La Condamine is the central Ward in the Principality of Monaco. Its landmarks include Port Hercules, the Rainier III Nautical Stadium, and the Princess Antoinette Park. Its farmer's market at the Place d'Armes dates from 1880 and is a great source of local pride for its "authentic Monegasque" essence.
Ward of Monaco
Port Hercule, La Condamine
Location in Monaco
|• Land||0.295843 km2 (0.114226 sq mi)|
|• Density||12,502/km2 (32,380/sq mi)|
Its current name comes from the vulgar Latin *condominium that designated in the Middle Ages a land, near the castle, reserved for the feudal lord and exempt from taxes, or sometimes a land subject to two lords at the same time.
The Monegasque constitution of 1911 created three communes: La Condamine was then one of the three communes of the Principality. It is there that Fernand Forest died in 1914. A single commune was re-established in 1918.
Saint Devote was martyred in Corsica in the 3rd century. According to tradition, the boat that was to carry her body to the African land, was caught in the storm, a dove then guided her to the European shore and landed in Monaco. In the Middle Ages, the relics of the saint were stolen and taken away by boat. But when the criminals were caught, their boat was burned. This is the origin of the ceremony which is celebrated on January 26 of each year and during which a boat is burnt on the square in front of the votive church. The next day an imposing procession takes place.
The district occupies a small valley which was crossed by the railway viaduct (today the railway passes through a tunnel) which has become a road linking the district and Monte Carlo.
Condamine dates from the Middle Ages, and means cultivable land. It is the second oldest area of Monaco, after Monaco-Ville. Its location between Monaco-Ville and Monte Carlo has made it like the best of both worlds, where, in the early 20th century travel writers recommended its hotels, "much cheaper than those at Monte Carlo" and as close to the "old city" (Monaco-Ville) as a tourist could stay, because Monaco-Ville has no hotels. The late 19th century official princely archivist Gustave Saige described it as the culmination of the "small semicircular" Port Hercule, "inclined amphitheatrically towards it."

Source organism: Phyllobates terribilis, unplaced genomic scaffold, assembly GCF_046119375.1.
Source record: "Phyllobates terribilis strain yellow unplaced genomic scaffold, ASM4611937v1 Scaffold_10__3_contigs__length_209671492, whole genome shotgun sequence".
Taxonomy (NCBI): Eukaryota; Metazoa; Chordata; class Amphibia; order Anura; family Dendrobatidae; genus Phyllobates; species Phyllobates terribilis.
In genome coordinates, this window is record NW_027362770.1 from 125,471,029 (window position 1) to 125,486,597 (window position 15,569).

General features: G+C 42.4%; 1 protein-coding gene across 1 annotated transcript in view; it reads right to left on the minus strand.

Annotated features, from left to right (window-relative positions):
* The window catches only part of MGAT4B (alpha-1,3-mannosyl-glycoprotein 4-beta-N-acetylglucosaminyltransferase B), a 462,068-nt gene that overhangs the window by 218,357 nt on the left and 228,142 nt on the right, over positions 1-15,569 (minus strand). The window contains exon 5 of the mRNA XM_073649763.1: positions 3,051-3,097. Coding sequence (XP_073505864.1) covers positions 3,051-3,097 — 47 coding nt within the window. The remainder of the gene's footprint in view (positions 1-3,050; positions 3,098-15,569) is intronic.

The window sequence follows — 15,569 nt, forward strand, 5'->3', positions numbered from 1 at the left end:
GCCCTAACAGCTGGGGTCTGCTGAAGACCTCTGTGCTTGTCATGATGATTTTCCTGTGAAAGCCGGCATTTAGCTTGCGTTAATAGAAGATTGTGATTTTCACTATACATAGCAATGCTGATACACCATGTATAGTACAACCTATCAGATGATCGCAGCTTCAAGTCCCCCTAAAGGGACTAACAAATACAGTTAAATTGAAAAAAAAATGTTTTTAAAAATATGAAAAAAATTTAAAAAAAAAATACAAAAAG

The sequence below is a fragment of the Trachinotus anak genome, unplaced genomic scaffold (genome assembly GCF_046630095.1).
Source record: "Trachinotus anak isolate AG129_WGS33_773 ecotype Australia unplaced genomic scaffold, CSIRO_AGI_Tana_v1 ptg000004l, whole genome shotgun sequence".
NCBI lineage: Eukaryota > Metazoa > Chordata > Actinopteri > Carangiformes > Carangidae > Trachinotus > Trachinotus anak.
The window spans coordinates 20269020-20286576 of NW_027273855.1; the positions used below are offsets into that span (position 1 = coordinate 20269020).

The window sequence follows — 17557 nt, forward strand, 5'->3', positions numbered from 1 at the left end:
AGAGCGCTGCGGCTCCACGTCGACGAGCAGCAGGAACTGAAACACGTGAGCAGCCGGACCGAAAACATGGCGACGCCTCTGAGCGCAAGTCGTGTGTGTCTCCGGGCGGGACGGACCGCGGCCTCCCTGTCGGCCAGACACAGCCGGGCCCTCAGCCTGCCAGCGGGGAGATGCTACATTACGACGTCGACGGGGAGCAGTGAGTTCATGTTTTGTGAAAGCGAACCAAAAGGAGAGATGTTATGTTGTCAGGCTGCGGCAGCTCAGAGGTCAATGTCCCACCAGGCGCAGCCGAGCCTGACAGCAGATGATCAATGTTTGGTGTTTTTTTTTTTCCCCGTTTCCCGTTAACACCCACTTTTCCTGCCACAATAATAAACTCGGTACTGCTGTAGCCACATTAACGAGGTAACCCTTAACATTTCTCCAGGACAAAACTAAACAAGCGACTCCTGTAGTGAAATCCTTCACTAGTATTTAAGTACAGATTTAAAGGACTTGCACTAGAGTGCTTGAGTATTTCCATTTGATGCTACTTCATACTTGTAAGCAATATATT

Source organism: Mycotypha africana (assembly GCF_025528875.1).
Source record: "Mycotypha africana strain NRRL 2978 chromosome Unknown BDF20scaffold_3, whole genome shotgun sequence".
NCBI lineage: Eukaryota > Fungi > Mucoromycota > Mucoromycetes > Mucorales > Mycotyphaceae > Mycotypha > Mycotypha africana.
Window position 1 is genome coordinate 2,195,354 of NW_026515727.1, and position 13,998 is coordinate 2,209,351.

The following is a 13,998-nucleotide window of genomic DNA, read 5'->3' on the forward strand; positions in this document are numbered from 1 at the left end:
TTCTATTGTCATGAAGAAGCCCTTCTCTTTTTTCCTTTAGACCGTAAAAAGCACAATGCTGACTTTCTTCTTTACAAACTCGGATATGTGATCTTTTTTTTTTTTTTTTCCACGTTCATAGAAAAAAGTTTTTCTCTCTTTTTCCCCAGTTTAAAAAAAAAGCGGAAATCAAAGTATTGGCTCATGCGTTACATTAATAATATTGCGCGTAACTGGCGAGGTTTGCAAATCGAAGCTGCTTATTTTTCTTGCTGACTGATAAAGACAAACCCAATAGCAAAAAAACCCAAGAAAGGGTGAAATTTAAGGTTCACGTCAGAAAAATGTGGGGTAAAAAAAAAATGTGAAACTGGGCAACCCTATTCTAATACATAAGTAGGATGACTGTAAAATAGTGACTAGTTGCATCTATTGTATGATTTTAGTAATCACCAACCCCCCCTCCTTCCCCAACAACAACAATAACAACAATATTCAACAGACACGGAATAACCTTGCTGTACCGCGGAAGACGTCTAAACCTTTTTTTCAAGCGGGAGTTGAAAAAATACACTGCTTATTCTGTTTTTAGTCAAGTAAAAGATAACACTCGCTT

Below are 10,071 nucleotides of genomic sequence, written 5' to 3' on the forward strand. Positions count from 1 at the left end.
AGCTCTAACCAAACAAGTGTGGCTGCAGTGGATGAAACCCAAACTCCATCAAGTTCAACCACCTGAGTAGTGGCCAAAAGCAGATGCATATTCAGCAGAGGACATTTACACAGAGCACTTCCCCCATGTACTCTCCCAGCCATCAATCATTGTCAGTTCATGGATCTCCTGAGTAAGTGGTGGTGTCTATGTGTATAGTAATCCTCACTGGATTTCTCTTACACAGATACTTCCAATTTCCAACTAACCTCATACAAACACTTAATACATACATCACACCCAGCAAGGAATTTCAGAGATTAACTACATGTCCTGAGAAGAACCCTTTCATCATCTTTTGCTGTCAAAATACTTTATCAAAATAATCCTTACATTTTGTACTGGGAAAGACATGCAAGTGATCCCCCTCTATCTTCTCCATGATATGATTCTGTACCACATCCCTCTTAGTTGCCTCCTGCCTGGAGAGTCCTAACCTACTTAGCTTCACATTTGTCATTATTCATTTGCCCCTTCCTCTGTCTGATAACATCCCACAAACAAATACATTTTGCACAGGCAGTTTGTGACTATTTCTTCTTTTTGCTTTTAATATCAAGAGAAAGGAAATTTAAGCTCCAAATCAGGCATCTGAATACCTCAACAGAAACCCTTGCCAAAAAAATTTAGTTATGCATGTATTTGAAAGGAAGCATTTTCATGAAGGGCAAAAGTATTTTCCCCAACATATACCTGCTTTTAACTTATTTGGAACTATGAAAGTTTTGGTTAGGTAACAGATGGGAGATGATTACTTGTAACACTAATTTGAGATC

- École de la Condamine
- École des Révoires
- International School of Monaco
- Regency School of Languages
- Lycée Technique et Hôtelier (hotel and technical school)
- Académie Rainier III Musique et Théâtre
- Agency, National Geospatial-intelligence (2006). Prostar Sailing Directions 2006 North Atlantic, Baltic Sea, North Sea an Mediterranean Sea Planning Guides. ProStar Publications. ISBN 978-1-57785-751-8.
- Sale, Richard (2000). Cote D'Azur. Hunter Publishing, Inc. ISBN 978-1-901522-29-7.
- Muirhead, Findlay; Monmarché, Marcel (1926). Southern France. Macmillan & Company Limited.
- "Ribeyrolle et condamine | Etymologie-occitane". www.etymologie-occitane.fr. Retrieved 2020-09-17.
- Black, C.B. (1905). The Riviera: Or, The Coast from Marseilles to Leghorn, including the Interior Towns of Carrara, Lucca, Pisa, and Pistoia (14 ed.). Château d'If: A & C Black. Retrieved 31 May 2019.
- Saige, Gustave (1897). Monaco: Ses Origines et Son Histoire. Monaco: Imprimerie de Monaco. Retrieved 31 May 2019.
|This Monaco location article is a stub. You can help Wikipedia by expanding it.|